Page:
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Guardian from London, Greater London, England • Page 25

Guardian from London, Greater London, England • Page 25

London, Greater London, England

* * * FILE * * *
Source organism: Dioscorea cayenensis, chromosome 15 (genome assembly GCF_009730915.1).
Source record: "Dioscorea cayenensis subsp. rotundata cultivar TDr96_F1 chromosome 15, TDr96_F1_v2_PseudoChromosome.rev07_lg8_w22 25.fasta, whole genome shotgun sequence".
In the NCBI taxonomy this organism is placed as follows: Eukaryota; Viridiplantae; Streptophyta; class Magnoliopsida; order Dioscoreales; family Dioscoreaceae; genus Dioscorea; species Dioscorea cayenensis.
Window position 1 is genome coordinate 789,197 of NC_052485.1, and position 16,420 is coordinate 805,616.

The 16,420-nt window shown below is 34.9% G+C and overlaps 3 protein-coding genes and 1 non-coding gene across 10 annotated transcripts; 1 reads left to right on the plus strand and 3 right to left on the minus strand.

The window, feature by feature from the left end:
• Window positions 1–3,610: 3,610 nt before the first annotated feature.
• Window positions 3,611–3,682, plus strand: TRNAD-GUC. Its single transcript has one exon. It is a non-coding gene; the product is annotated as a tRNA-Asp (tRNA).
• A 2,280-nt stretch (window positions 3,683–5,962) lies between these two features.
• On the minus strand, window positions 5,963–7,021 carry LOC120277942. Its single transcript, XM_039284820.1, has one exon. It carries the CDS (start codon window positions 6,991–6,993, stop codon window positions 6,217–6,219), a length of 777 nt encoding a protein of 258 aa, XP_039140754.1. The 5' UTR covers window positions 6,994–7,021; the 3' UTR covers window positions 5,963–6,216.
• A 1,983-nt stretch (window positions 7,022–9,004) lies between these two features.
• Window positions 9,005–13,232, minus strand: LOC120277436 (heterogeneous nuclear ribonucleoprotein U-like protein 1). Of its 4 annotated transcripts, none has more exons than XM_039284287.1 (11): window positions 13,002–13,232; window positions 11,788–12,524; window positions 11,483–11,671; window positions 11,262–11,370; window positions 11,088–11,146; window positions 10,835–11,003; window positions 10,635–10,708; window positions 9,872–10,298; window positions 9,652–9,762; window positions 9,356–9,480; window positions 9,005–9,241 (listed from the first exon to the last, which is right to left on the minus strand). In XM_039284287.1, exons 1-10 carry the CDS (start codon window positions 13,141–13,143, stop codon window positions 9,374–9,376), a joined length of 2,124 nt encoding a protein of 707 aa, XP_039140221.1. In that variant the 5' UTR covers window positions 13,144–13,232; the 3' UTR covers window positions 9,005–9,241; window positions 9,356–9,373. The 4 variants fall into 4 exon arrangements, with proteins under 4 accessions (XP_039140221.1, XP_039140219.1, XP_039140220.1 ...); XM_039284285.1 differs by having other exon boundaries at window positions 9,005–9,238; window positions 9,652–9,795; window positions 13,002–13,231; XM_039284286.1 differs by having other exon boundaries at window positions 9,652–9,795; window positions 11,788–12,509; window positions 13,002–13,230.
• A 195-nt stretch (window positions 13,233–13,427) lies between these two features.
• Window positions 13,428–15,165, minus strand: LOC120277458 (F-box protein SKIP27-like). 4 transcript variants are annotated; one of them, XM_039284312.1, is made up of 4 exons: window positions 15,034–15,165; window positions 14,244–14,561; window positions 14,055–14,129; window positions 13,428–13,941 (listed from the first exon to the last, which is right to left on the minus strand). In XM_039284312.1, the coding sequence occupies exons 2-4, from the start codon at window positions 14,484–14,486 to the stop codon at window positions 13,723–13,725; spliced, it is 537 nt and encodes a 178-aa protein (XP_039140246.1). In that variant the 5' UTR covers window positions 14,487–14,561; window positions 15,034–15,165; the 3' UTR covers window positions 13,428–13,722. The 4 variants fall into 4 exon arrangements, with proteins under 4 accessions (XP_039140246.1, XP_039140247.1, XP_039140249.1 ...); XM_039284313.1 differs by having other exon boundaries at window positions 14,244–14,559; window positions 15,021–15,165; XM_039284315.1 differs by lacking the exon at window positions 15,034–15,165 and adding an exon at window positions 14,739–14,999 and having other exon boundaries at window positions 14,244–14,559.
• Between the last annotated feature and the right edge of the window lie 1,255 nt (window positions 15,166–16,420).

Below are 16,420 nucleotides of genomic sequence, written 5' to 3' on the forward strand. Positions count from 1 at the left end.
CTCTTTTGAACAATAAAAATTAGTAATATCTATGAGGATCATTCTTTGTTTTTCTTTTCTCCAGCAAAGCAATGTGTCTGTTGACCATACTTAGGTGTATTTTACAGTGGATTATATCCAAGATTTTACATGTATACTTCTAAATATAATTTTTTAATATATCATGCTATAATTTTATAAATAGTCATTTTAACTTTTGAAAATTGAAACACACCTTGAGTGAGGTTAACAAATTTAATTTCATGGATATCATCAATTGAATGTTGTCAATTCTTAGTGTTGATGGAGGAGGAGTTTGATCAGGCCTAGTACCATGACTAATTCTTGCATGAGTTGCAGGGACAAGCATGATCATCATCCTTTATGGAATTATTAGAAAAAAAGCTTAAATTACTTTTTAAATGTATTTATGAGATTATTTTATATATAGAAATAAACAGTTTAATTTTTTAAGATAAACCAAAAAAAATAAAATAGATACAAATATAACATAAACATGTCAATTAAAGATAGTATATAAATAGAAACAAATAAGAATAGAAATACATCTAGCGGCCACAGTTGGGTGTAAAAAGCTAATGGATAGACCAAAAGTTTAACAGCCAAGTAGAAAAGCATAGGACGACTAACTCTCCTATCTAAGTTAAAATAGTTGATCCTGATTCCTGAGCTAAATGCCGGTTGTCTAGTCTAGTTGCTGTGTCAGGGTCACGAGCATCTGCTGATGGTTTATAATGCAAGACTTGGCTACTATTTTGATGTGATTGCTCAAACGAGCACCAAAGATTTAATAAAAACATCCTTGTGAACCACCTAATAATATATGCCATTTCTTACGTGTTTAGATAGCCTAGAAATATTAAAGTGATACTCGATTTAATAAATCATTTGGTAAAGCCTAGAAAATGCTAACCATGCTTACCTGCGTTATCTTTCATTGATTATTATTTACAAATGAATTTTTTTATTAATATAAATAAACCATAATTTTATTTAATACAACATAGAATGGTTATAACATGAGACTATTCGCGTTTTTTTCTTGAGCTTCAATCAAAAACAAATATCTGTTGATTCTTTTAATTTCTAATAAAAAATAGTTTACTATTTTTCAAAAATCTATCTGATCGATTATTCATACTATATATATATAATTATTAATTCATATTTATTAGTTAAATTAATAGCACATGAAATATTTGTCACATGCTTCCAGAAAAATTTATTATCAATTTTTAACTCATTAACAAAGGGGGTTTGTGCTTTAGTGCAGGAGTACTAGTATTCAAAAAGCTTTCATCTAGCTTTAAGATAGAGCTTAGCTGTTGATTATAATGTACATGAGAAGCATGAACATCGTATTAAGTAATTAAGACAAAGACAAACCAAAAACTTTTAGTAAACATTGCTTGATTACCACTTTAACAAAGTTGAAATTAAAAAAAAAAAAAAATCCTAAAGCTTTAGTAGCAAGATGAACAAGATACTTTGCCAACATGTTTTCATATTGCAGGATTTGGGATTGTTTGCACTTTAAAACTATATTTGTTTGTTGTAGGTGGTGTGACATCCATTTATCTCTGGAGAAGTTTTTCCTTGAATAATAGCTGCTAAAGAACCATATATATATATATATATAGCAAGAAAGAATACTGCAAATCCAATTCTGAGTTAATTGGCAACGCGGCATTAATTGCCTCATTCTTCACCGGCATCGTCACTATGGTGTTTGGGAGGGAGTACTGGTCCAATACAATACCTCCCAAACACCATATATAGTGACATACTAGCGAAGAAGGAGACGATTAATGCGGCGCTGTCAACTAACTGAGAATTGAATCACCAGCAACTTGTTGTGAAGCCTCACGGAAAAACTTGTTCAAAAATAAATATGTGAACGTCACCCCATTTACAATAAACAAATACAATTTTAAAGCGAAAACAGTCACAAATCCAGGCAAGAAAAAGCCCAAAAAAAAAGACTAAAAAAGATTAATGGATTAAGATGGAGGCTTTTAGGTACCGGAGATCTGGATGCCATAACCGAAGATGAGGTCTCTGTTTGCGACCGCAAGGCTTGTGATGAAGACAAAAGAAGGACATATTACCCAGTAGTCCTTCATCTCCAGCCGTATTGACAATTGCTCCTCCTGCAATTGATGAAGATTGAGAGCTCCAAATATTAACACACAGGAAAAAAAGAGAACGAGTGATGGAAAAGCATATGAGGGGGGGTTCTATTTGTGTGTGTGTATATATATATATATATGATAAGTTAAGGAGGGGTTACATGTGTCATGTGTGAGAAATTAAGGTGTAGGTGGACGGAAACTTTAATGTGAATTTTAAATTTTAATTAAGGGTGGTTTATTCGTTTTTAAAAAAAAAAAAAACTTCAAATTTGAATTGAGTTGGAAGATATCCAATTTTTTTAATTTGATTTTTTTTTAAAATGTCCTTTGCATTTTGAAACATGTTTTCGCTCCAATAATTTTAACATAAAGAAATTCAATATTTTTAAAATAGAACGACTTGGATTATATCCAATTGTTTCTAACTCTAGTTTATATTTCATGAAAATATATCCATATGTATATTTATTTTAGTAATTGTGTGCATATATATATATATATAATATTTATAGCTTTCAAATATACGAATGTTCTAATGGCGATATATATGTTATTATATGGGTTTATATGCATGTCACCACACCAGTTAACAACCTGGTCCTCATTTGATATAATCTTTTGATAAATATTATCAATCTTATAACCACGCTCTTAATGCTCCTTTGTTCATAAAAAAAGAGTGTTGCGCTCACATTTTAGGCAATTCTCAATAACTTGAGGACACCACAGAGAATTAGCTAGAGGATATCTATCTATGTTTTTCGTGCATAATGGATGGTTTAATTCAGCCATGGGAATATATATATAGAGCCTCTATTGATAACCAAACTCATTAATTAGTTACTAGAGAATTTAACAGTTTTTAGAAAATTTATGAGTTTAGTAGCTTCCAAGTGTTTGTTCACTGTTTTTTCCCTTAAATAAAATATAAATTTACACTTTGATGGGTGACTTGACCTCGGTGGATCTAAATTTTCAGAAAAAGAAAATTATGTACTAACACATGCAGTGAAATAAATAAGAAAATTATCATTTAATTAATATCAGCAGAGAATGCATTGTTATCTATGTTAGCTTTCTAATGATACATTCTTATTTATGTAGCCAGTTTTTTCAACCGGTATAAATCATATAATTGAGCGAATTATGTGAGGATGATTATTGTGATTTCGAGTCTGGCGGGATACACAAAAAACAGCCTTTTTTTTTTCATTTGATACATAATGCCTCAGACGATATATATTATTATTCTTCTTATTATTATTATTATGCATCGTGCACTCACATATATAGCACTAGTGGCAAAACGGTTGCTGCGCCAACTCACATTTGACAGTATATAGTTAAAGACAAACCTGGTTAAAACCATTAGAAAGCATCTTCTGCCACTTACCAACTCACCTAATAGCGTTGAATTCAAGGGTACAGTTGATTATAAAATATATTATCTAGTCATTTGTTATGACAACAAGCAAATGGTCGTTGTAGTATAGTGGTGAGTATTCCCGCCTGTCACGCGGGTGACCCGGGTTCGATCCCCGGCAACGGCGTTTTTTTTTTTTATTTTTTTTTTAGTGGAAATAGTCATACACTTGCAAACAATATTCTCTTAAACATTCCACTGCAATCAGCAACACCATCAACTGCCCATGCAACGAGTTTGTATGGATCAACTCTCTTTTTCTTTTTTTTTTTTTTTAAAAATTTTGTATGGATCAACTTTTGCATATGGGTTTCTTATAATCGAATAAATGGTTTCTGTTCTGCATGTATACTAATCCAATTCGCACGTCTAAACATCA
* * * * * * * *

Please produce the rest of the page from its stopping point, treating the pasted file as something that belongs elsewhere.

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mm GTXAftMAtt, MAROS 1, 189ft. 340 before, he quietly passed away from a life whioh at its olose is most fitly described by Keble in the well-known Suoh calm old age as conscience pure And self-commanding hearts ensure, Waiting their summons to the sky, Content to live, but not afraid to die. G. R. D. EDWAED HAMILTON BLYTH. A grave in Margate cemetery olosed yesterday over one who has made no noise in the world, was no party leader, has made, no contributions to literature, nor thrilled large congregations with brilliant sermons, yet was a man whose influence in each place where it was his privilege to minister was deep and powerful, and Hamilton Blyth, an alumnus ol St. Paul's Sohool and of University College, Oxford, was ordained in 1858, and in 1864 went out as an Indian chaplain for threo years. He must have felt that once at least he had a narrow escape, for on one occasion when leading a funeral prooession across the cemetery at Calcutta a fioroe cobra, with extended hood, suddenly reared itself right in front of him. An attack of Asiatio cholera, almost as menacing to his life, caused the doctors to order him back to England, and this attack permanently weakened his health. He then (1868)became curate at Pulham, when Bishop Tait with his keen insight soon learaed to appreciate his merits. Soon afterwards this prelate succeeded Dr. Longley in the Primacy, and one of his earliest duties was to settle a somewhat acrimonious Churoh dispute at Croydon. Some munificent persons had built St. Saviour's Church, but had not kopt the patronage in their hands. The first incumbent died in 1869, and the patron refused to appoint their nominee as his successor. But, pressure being put upon him against the man Of his own choice, he compromised tho matter by placing the nomination in the hands of the Arohbishop, who named Hamilton Blyth. He was a High Churchman of the sohool of Dr. Goulburn and the Arohbishop of York, and such he remained to tho uncompromising, and definite, but with no sort of penchant for mere fancy ritual. The disappointed congregation Avore very angry, but in a few months they wore all won to him, ran him for the first school board election, and carried him at the top of the poll. This, then, was his first inoumbency, and his work was most conscientiously and efficiently dono. So it was at his noxt, the vicarago of Hammorsmith, to which Bishop Jackson, at the suggestion of his predecessors, appointed Mr. Blyth in 1871. Letters AOAV in from membors of tho congregation who still remember his ministrations with devout thankfulness; and it is a touching incident that on the day when ho was seized with his last illness in the middle of tho Sunday service, ono of his old choir boys, who is now a momber of the St. Jude's choir, whon ho was preaching, was struck with tho appearance of his faco, and boldly Avont up and spoke to him. He found his foars realised, his old pastor was vory ill, and this young man thero and then carried him back to the houso Avhero he was staying, got him to bed and fetched the doctor, whilst all tho mombors of the family wero yet at ohurch. Ono incident of his inoumbeucy of Hammersmith aroso out of tho doath of J. G. Cowan, vicar of St. John's District Church, in whose last illness, by the way, Mr. Blyth was his most assiduous and comforting miuistor. The latter had to fill tho vacancy, and aftor much earnest prayor ho chose a gontloman who had only become known to him through acting as his Missioner in tho London Mission, Mr. Allen Whitworth. It was a wise choice, as events havo proved. Overwork brought on brain fever, and Mr. Blyth was ordered to leave London. His parishioners had throughout manifested tho most tondor solioitude for him, ministoring to him once and again;" but it Avas evidont that the doctors wore right, and ho accepted tho incumbency of St. Paul's Church, York-placo, Edinburgh. But the post was not congenial to him. Ho was a strong Episcopalian in a Prosbyterian city. Ho had a largo congregation, but he yearned for a parish; and it was this feeling which led to his boing recommended to Archbishop Tait as vicar of Margate, when that incumbency foil vacant in .1880. Tho Archbishop took tho rooomrnondation without hesitating. It 5H remarkable to noto that Mr. Blyth rooommonded his successor at Edinburgh, and it was as successful as his provious choico had J. Ridgoway. At Margate, Mr. Blyth may fairly bo said to havo won tho affections of tbo Avholo town. He trebled his communicants during his incumbency thore, and whon ho loft fivo yoars ago, tho prayers and toars of hundreds followed him. On his death a universal 'roquoBt camo forth from his old parishioners to bo allowed to bury him in tho midst of thom, It was dono yesterday amid a vast crowd of parishioners, Churchmon and Nonconformists of ono mind for the timo being, in reverencing one of beautiful and tender saintlinoss. It was another broakdoAvn of hoalth which induced Archbishop Benson to send him to Saltwood in 1888. Ho was Avorking thoro happily whon tho ond came. Ho camo to London on tho 11th to preach two sormons for tho 8.P.G., and had taken up his quarters Avith an old friend. In the middle of tho sorvico, as wo havo said, ho was takon ill, was carried back to his friend's home, and thore, aftor elevon days of tcrriblo and unceasing agony, he died. Prayers Avoro offered continually by his bod, and ho askod for favourito toxts and Psalms. Onco ho askod for tho 121st Psalm his friend road it to him. Whon ho had finished, tho sick man with a look half smiling, half reproving, finished with tbe doxology, as much as saying, "Why did you omit that?" In tho delirium whioh camo on during tho last two days he was almost always making pastoral visits. Peace, peace," ho murmured during tho last hour, and tho sweetest name of all. Tho Archbishop of York and other old frionds camo to visit him, and ho had his seven childron to his bod and blessed them ono by one, charging tho oldest boy to bo faithful in tho ministry for Avhich he is preparing. God grant eternal rest and light to his soul, and comfort and sustain the widow and her seven fatherless childron. W. B. Another correspondent says that deceased Avas tho second son of tho Rov. G. B. Blyth, vicar of NeAvbald, Yorkshire, one of tho descendants of the Blyths, of Norton Lees, near Sheffield, whoro tho old house (dating from Honry IV.) and "tho Blyth's Chantry Chapol" and tomb in tho parish church aro still remaining of tho past. In 1887 Mr. Blyth Avas offered, but on the score of failing health doolined, tho thon vacant bishopric of Nassau. His older brother, tho Right Rov. G. F. Popham Blyth, is tho present Anglioan Bishop in Jerusalem and tho East. CHARLES BROWNE DALTON. (Communicated.) Tho senior Probeudary of St. Paul's, who has just been called to his rest, may well claim somo notice in tho columns of the Guardian, not only because his lot Avas remarkably cast among leading contributors to this journal, but also as having been himself one of the more prominent clergy of that great English Church the interests and principles and advance of which it has beon your object from the first to guard. Charles Dalton, the second son of an Essex vicar, waa born at Kelvedon in 1810, and received MB early education at sohool brought to so low an ebb in those days that he used to declare he was the last left there, though, happily, he lived to witness its gradual revival, and ultimately, sixty-five years after his time, to rejoice in the rise of its numbers, under the head mastership of his own son, to more than 200 boys. Even, however, in the days of its decadence good teaohing must have been given at the sohool, for when he went to Oxford he obtained a scholarship at Wadham, and a double Second Class in 1833, and was eleoted a Fellow of his college. After taking his degree he was ordained in 1835. He became private tutor to Lord Robert Clinton, and, residing in that capaoity at very intimate with George Selwyn, who, afterwards, when consecrated Bishop, invited him to share his labours in New Zealand. This work, for which he was not then qualified by ministerial experience (though afterwards as assistant-secretary to the S.P.G., and throughout life, most diligent in the oause of Missions) he deolined, by his father's urgent advice; and in 1837, having been ordained priest the year before, he took up that pastoral life in whioh, during forty years, he made so pre-eminently his mark, and did such lasting good. Beginning with Lincoln's-inn, where, as ohaplain, he showed his fidelity to the Church, his zeal towards her members, by carrying on for faithful laymen the daily he was enabled, still holding that post, to gain, as domestic and examiningchaplain to Bishop Blomfield, and as a student on his own account, that enlarged knowledge of men and manners, of Church principles and Church needs, which served him in good stead for the two chief works of his ever active career. For it was as rector of Lambeth (where Eobert Gregory, his beloved and life-long friend, was ourate undor him) and as vicar of Highgate that he proved himself to be the beau-ide'al of a parish priest. He nover, indeod, forgot, amid tho pressure of external duties, that his own home should be a bright and cheorful abode. Such truly it was: not only during the delightsome years in which he enjoyed the gracious companionship and indefatigable help of his wife (a daughter of Bishop Blomfield), but also in tho sadder times whioh followed, tho vicarage was the happy centre of the social and intellectual life of the place. Moreover, Mr. Dalton exoroised that best kind of charity," which, beginning and deepening at homo," is always ready to aid with practical sympathy all sorts and conditions of men. But it Avas as a pastor of the flock, as a guide for souls, that he is most thankfully remembered by many from whom letters havo beon recoived since he diod, and who have nover forgotten how he taught them and trained thom, how wisely ho administered rebuke and Avarning, how prudently he kopt knowledge for them in his lips, and how persuasively he drew them on by his lifo. Altogether, ho had peculiar aptness for teaching, alike in Bible readings, in school work, in confirmation olasses, in communicants' meetings, and in thoso dear, woll ordered, truly Scriptural sermons which spoke, week by weok, to tho spirit" and to the understanding also of every ono who had ears to hear. For many of the more secular details incident to tho caro of a largo and growing parish, he had the excellent and over ready support of woll-oduoatod men of business and in his spiritual ministrations ho had the advantage (which, in his loving humility, he constantly recognised) of diligent assistant-curates. But in each caso it was his singular merit to bo able to disoorn and to select, and often to oducate, these helpers. And glad as he was of their counsel and their help, and ready, at times, to forego certain plans which seemed to him desirable, but not likoly to conciliate all his people, he yet nover forgot that he was a man in authority, bound to be truo to the Church, to keep up with tho advancing host, to lead his parishioners forward in faith and duty, and to be ready for every good work. It was thus that he set on foot the movement, first for the building of All Saints', Highgate, and then for its ondowment as the church of a separate district thus that ho maintained, and got others to maintain, the parochial schools iu a stato of high efficiency; thus that he gave tho impulse, sinco brought to good effect by his successors, for the architectural improvement of St. Michael's; thus, abovo all, that ho persisted steadily in that courso of godly edifying in the faith which availed to persuade mon, sometimes in spite of themselves and their old prejudices, that the full toaching and Catholic Avorship of tho Church, carried out in pationco, brightness, and lovo, is indeod tho more excollont Avay. But all tho Avhilo that ho was exerting himself so vigorously, in his own parish, ho kept up, to a romarkablo extent, his connection Avith tho committees of the great Church the S.P.C.K., the Additional Curates Society (which from tho first OAved much to him), tho Associates of Dr. Bray (for founding clerical libraries in England and tho colonies), and, vory specially, tho Sooiety for the Propagation of the Gospel, which called out all his onorgy and all his wisdom, and in support of whioh ho invited ono colonial Bishop aftor another, to preach or lecturo to his parishioners. It may bo added that during both his incumbencies ho hold tho honourable and responsible post of Rural Dean. Twenty-four years of suoh multiform labour, following on the eight years of toil in Lambeth (whero ho got the parish church restored), mado it necessary for him at last to relinquish the large activities of tho Christian ministry, and iu 1878 he resigned his charge. Tho noxt four yoars Avoro spoilt with ono of his married daughters at Saffron Waldon, where ho is still affectionately remembered by the poOr whom ho visited, and from 1882 till his death ho resided in the Precincts at Rochostor. About the beginning of this presont yoar ho had a serious attack, from whioh, coming as it did on an enfoobled frame, he novor really recovered, and on the 20th of February ho foil asleep. It scorned very appropriate that the funeral of so faithful and true a pastor should tako placo on St. Matthias's Day. We can think of him as God's chosen Who hath loarn'd lowliness From his Lord's cradle, patience from His Cross; Whom poor mon's eyos and hearts consent to bless; To whom, for Christ, tho world is loss." On that festival tho last servico, solemn with sweet hymns, was thoughtfully arranged by tho vicar, at St. Michael's, Highgato, tho lesson boing read by the Rov. Edgar Smith, of All Saints', and tho prayers by tho Doan of St. Paul's, who also committed tho body to the grave in the cemetery. As precious as anything to the family band of mourners was tho great company gathored in tho and daughters of former parishioners and neighbours, and representatives of tho much Avidor circle of those to whom their dear friend, long withdrawn from their sight, has not beon out of mind." Of thoso fourteon years of cheered by.tho love of those Avhose privilege it has boon to care for havo beon passod under the shadoAv of an ancient cathedral; and within its venerable walls, himsolf worthy of reverence for tho long patience of a beautiful old age (his very faco, as men said, being a sermon), he found, till nearly the last, daily comfort and joy, rejoicing in the musical services, and chiefly consoled aud strengthened by tho Holy Communion. Ono who know him well in those days of his increasing weakness Avas greatly struck by the way in which he laid down one power and enjoyment after another," in perfect submission to God's AviU. So at length the end came, and he sleeps in Christ. Of him, surely, as of many in this the best of all generations of the English Church, we may repeat the holy and most hopeful words, "Blessed are the dead which die in the Lord from henceforth: yea, saith the Spirit, that thev may rest from their labours; and their works do follow them." When C. B. Dalton came into residenoe as a scholar of Wadham, his cheery agreeable manner and pleasant smile soon won the companionship of his immediate associates, which ripened into a feeling of deeper attachment as time developed his real oharacter, and ere long firm and lasting friendships were formed with many about him whom he chose as intimates, and who sympathised, with him in tastes and pursuits. He soon showed that his main purpose in coming to Oxford was to work, and work he did, not in an ostentatious superficial manner, but as one wishing to gain all the good from a University education he could, and thus he attracted the approbation of the tutors and Warden of the College, who, on finding that he had other more sterling qualities, thoroughly respected and trusted him; so that many an undergraduate on first entering into residence was introduced to him by his tutor as a safe guide to follow and look up to. Dalton was always ready after a good morning's work to have a long walk or run with a friend, and there was no person who knew better how to throw off the dulness of a lecture-room and enjoy pleasant, easy talk as he walked, or now and then rode, Ayitb him. He took a double Second Class very high position, although many expected a First in Classics for him). He was soon after appointed privato tutor to a son of the Duke of Newcastle at Eton, where he formed some lasting friendships, amongst othors with Bishop Selwyn, aftenvards of New Zealand and Lichfield, besides obtaining the thorough respect and regard of the Eton authorities, with somo of whom ho continued in firm friendship, co-operating with them in missionary work for the colonies (especially New Zealand) all his aotive life. I pass by, as better knoAvn to others, his work as chaplain at Lincoln's-inn, as secretary at the S.P.G., and as rector of Lambeth, only remarking that I never met one of his congregation or any who knew him in these capacities who did not mention, his name with respect, and some with roveronce, which, expressed or implied that they had derived aid from him in their spiritual life. Ho left Lambeth with impaired health after eight years' incumbency by the advice of his medical man, and succeeded the Rev. T. Causton at Highgate on his death in 1854. When sottled there his health improved, and, with the same resolute purposo he had from the first shown, his poAver as a parish priest and as a loader amongst the clergy round soon became apparent. His quiet, consistent habit of lifo, his courteous Christian bearing towards others (especially towards thoBe who differed from him), his unremitting attention to the sick and dying, and to other pastoral duties, added to tho preaching of Scriptural sermons carefully composed and earnestly delivered, made an impression on his parishioners which led them to trust and heartily enter on suoh methods as he suggested for influencing usefully the ignorant and thoughtless around them, which again redounded to their own improvement. It oan never bo knoAvn in this lifo how many who witnessed his pastoral Avork and listened to his solemn pleading from tho pulpit in language studiously culled from Holy Scripture, and spokon with a voice singularly offeotivo, wore recalled from a courso of sin or received their first impressions for an holy life, or were strengthened and confirmed, under God's blessing, in one bogun. The friend who pens these recolleotions of him, and who lived as a parishioner of, his for many years, gratefully acknowledges the bonofits of his ministry to himself and to his children, who had the privilege of attending his Bible-classes. J. B. D. Whon I first wont to reside in Lincoln's-inn in 1836, my chambers on the chapel stairoaso wero vory near the preacher apartments, which Mr. Dalton, who was thon chaplain, occupied. I soon became very well acquainted with him, which I had not beon at Oxford. His connection (then or soon afterwards) with tho Froros brought him into the same circlo of excollont men, living many of thom in Bedford-square, in which I myself found a kind and hospitablo John and Lady Richardson, tho FreroB, Sir Robert Inglis, and thoir frionds, the Wordsworths and Solwyns. Besides tho advantages offored at Lincoln's- inn to those Avho wished for thom, by tho daily sorvicos Avhich Mr. Dalton introduced or restored in tho chapel, ho gavo myself and other students of that time (of whom Mr. Sponcer Walpolo, afterwards conspicuous in political lifo, was one) opportunities Of learning much from solf, or by his assistance in various ways. Ho took no little trouble in putting me on tho way to learn Hobrow; and it was not his fault that I did not mako myself mastor of that language. Wo ofton road tho Soptuagint togothor, and ho was a loading member of a society formed for tho study of tho early Greek Fathers, to which the late Canon Burrows, the lato Archdeacon Ady, and the presont, Canon T. D. Bernard (as woll as mysolf) belonged. But the greatest of all the benefits which wo derived from intercourse with him was that duo to the influence of his own spirit and character; always simplo, modest, and practical. There Avas au unfailing fund of good sonso in him which mado him moderate, charitable, and dispassionate in all his judgments of mon and things, so that, while he syuipathisod with ovory forward movement towards aTiighor standard of doctrino and practice, from whatever quarter it might come, ho did not surrender the guidance of his conscience to any leaders, or suffer himsolf to bo brought undor bondage to any of tho forms or connections of roligious parties. He always preferred tho Church of England to tlio parties within her, and followed her in preference to thom, wliilo fully disposed to do justico to their services in different directions for good. While thoro could not anywhere bo found a man of more genuine piety, a clergyman with a higher souse of tho duties of his offico, or ono moro consistent and activo in thoir performance, ho could not be surpassed, and I think ho Avas not vory often- equalled, in tho equability of his oharactor, tho sound balance of his judgments, find his comploto frocdom from ovory sort of unreality. No ono could bo brought near to him without feeling him to bo a suro friend and safe counsellor, and tho impression so received was not altered by later oxporionco. S. GEORGE AUGUSTUS MAYO HOW. "Sinco the funeral of Father Lowder, of St. Peter's, London- docks, no such widespread manifestation of grief has boen witnessed in the East-end IIH that whioh attended tho funeral of tho Hep. George Augustus Mayo How, vicar of Bromloy-by -HoAV." Such is tho testimony of one of tho daily papors, and it is an index to tho deep feeling of sorrow which prevails among all classes for the loss of ono of the most devoted of the clorgy in the oast of London. The East-end knoAvs its truo friends, and ho AVIIS a friend who gave his wholo lifo to promote tho welfare of those among whom ho dwelt. From tho ago of six months till ho died, except Avhen ho Avas at Oxford, whero he graduated and held lys first and ouly curacy, ho know no othor home than Bromley. There ns vicar of St. Gabriel's, to which ho was appointed in 1866, and afterwards as vicar of the parish church, where ho, succeeded his fatbor in 1872, he spent nearly all tho years of his ministry.